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Volume 46 | Issue 5 | June 2004

News

 
photo:Students from Flagstaff Middle School, Ariz.

Students from Flagstaff Middle School, Ariz participated in a live earth science operational "e-mission" led by a "commander" based at Wheeling Jesuit College, Wheeling, W. Va. Via the Internet, the students and commander were in visual and audio communication during the mission. All the potential "victims" of a volcanic eruption in the exercise were safe thanks to the students' work.
NASA Photo / Tom Tschida

A day on the brink: NES e-mission fuels students' enthusiasm

By Beth Hagenauer
Dryden Public Affairs

"How many people did we lose?" Jeremy Scheneck asked the mission control commander during a simulated volcanic eruption exercise at Dryden. Scheneck's colleagues - 50 enthusiastic seventh-graders from Flagstaff Middle School, Ariz. - cheered upon hearing the response: "All lives were saved!"

Not a typical school day for the students, who visited Dryden May 4 and 5 as an education outreach of the NASA Explorer Schools (NES) program. The Earth Science mission was a live operational "e-mission" led by a "commander" based at Wheeling Jesuit College, Wheeling, W. Va. Via the Internet, the students and commander were in visual and audio communication during the execution of the mission, which involved a small Caribbean island experiencing a volcanic eruption.

During their visit to Dryden, the students also had an opportunity to fly one of NASA's aircraft simulators, which proved a challenge for some. But not for Rick Bigler, who said he was surprised that he was better at the controls of the F-15 simulator than he thought he would be. Asked if he was prepared to fly the simulator, Bigler responded that he had studied pitch, yaw and roll in school.

NASA Airborne Science mission manager Walter Klein shared his experience of flying through hurricanes on NASA's DC-8 flying laboratory. Klein told the group about the aircraft's eight flights studying hurricanes during the past 10 years.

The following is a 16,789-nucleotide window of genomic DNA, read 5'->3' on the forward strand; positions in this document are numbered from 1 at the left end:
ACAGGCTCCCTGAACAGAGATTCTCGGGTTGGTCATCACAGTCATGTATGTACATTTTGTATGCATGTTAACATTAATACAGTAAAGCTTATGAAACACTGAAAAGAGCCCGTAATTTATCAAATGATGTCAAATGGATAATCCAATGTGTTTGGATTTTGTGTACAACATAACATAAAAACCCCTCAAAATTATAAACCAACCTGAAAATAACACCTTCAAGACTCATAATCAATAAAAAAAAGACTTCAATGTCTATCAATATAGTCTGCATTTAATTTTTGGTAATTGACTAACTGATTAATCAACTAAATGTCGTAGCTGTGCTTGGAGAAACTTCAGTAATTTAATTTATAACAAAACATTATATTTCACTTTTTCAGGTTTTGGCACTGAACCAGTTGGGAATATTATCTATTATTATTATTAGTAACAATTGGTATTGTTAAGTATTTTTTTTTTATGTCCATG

photo:Students from Flagstaff Middle School, Ariz.

As an education outreach in support of the NASA Explorer Schools (NES) program, 50 enthusiastic seventh-graders from Flagstaff Middle School, Ariz. NASA Photo / Tom Tschida

"It sounds crazy, but it's a great ride," Klein said. Seventh-grader Jose Castruita said he had thought NASA only flew in the U.S., before Klein revealed the global nature of the work.

Lockheed life support technician Jim Sokolik offered tastes of the tube food eaten by pilots during high-altitude, long-duration missions flown in NASA's      ER-2. Student Alex Kuefler called the taste of chocolate pudding "interesting," but declined to describe it further. ER-2 pilot Dave Wright told the students that the ER-2 was a "very physical" plane to fly and that a pilot needs great upper-body strength.

The students, tired but inspired, headed back to Arizona by bus with a better grasp of NASA and the Agency's future occupational needs. From machine shops to control rooms, from historian to public affairs specialist to educator, the Flagstaff students learned that NASA has a career for each of them.

The NES initiative is aimed at encouraging schoolchildren to pursue academics that might lead to careers in technology fields such as engineering. As part of a three-year partnership between NASA's Education Enterprise and the National Science Teachers Association, fifty schools were selected from around the nation in 2003 to be Explorer Schools.

The five schools affiliated with Dryden are Black Mountain Elementary and Middle School, Golden Valley, Ariz.; Flagstaff Middle School; Kennedy Elementary School, San Diego; Edwards Air Force Base Middle School and Gifford C. Cole Middle Cole, Lancaster.